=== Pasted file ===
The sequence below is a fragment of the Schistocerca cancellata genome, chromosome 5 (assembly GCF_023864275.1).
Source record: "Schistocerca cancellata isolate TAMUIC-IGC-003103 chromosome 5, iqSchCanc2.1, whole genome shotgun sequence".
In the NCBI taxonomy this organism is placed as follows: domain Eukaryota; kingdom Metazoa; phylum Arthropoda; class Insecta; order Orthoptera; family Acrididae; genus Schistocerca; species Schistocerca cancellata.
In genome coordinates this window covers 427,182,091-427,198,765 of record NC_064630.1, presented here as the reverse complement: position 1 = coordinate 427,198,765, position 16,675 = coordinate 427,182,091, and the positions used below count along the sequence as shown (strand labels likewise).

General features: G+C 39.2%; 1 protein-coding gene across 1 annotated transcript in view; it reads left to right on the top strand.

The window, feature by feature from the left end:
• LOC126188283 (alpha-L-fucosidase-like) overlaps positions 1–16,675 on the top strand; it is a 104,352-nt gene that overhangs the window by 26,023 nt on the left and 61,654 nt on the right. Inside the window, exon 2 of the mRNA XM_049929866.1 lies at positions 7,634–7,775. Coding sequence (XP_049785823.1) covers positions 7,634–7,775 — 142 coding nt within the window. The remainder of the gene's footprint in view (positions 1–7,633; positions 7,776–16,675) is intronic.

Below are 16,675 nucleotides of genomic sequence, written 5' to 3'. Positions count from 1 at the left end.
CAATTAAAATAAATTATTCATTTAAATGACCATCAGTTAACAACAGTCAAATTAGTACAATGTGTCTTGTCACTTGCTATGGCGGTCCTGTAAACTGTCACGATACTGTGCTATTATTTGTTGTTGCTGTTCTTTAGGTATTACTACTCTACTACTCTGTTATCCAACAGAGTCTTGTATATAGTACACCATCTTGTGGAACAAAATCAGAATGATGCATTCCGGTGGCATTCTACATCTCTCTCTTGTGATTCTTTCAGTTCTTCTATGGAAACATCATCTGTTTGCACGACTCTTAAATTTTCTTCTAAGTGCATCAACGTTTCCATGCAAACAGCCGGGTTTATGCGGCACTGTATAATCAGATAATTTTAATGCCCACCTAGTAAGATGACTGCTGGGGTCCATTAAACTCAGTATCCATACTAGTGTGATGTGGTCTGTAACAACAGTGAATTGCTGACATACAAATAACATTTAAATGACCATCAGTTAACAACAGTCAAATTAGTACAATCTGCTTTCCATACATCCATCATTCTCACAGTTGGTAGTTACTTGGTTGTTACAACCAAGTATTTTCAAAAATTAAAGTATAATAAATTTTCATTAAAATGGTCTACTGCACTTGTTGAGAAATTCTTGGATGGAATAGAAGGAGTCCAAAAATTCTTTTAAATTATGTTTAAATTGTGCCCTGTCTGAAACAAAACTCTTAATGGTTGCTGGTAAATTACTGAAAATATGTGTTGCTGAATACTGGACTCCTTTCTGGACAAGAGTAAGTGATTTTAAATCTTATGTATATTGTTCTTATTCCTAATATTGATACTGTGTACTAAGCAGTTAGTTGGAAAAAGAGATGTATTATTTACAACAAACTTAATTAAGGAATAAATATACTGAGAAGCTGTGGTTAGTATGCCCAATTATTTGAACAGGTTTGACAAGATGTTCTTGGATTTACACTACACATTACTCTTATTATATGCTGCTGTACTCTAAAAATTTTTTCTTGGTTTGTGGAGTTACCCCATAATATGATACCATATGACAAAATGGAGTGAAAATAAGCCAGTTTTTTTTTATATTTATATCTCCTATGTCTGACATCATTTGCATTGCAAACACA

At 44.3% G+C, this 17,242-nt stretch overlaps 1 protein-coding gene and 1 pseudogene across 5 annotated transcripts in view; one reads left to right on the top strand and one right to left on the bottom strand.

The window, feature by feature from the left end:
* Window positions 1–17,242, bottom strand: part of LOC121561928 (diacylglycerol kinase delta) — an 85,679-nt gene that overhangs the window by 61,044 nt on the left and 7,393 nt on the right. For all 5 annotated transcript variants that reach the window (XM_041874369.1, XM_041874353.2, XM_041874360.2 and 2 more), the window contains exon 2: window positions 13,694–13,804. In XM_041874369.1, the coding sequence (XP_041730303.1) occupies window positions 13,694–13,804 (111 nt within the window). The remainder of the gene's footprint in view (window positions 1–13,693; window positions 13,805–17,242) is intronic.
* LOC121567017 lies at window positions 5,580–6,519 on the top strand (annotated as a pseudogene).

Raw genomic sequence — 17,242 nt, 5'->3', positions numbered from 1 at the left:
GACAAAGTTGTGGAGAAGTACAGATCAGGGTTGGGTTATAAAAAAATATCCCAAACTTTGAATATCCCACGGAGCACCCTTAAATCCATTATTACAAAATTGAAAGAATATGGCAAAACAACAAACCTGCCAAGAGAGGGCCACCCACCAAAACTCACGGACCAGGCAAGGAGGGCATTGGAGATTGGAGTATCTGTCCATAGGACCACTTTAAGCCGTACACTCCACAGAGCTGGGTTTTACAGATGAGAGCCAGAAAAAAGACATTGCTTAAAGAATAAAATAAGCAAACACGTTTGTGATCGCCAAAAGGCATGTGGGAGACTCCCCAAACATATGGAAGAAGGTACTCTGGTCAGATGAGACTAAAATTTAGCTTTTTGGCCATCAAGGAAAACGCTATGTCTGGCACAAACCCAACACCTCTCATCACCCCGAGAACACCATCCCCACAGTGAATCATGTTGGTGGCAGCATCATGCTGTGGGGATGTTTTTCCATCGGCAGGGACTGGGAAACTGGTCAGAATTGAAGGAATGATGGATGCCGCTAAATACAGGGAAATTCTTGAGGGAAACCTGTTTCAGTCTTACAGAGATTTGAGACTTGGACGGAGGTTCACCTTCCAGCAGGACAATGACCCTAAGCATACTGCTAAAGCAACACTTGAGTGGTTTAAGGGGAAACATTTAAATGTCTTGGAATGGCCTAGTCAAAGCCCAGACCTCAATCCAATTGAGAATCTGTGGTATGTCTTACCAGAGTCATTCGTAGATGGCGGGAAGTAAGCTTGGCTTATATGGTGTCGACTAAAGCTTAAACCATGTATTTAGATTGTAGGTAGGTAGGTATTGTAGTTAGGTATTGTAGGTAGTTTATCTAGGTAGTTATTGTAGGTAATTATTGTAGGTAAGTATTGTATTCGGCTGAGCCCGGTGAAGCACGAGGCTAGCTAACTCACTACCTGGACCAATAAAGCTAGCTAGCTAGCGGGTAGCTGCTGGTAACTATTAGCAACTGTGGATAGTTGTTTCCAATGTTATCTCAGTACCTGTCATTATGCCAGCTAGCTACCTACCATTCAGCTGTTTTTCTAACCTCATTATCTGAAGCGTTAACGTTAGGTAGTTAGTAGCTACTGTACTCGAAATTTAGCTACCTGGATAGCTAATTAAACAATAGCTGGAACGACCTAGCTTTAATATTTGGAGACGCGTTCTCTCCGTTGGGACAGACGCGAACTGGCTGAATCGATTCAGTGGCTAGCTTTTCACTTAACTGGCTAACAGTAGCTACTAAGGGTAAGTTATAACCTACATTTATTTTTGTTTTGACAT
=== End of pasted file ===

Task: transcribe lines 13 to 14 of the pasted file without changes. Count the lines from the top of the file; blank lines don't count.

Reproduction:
* LOC121567017 lies at window positions 5,580–6,519 on the top strand (annotated as a pseudogene).

Raw genomic sequence — 17,242 nt, 5'->3', positions numbered from 1 at the left: